Hiromasa Ogikubo, who holds a career mark of 10-2, utilizes a different combat approach, starting from the clinch and working backwards to find his optimum striking range. In fact, he’s often content to control his opponent against the ropes and deliver a variety of crushing knees. At 5-foot-3, Ogikubo isn’t as rangy as Horiguchi, but when he sees an opening he doesn’t hesitate to go for the kill. The team Paraestro Matsudo fighter also adapts well to his opposition and uses sticky ground skills to get the job done when the stand-up isn’t going his way. Throw in some excellent takedown defense to complete a well-rounded game.

Considering this contrasting pair of explosive fighters, the Ogikubo-Horiguchi title affair is a match made in MMA heaven and the perfect fight to fuel a new era of Japanese mixed martial arts.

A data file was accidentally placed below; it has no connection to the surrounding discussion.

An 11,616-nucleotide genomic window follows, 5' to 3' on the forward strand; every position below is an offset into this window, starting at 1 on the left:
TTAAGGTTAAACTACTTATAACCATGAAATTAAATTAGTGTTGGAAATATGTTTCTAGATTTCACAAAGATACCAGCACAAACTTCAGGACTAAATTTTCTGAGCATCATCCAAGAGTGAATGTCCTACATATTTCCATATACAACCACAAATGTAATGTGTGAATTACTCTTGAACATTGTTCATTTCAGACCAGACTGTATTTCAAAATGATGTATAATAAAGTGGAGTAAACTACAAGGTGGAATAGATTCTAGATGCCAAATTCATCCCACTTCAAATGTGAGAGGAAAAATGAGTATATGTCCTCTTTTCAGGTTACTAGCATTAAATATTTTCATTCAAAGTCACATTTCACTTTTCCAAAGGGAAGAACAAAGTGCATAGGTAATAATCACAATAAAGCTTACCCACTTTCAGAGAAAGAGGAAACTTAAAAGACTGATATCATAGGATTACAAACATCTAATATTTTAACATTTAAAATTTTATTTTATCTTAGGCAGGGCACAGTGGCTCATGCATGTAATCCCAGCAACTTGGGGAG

Also this weekend, Pancrase will continue the Japanese fighting spirit with over twenty scheduled bouts on its 246th numbered card. Most notably, lightweight prospect Isao Kobayashi will take on UFC, Pride and Strikeforce veteran Jorge Patino. Kobayashi is an exciting fighter known to instantly change the dynamic of a fight with what Joe Rogan would call “berserker mode.” The Sakaduchi Dojo fighter lulls his opponent into a point-trading affair and then suddenly explodes into a frenzy of lethal strikes. Kobayashi holds significant victories over Koji Oishi and the UFC’s Kazuki Tokudome, and needed only 16 seconds in his last outing to flatten Kenichiro Togashi. A brawling spirit and uninhibited risk-taking could earn Kobayashi the nickname “Japanese Zombie.”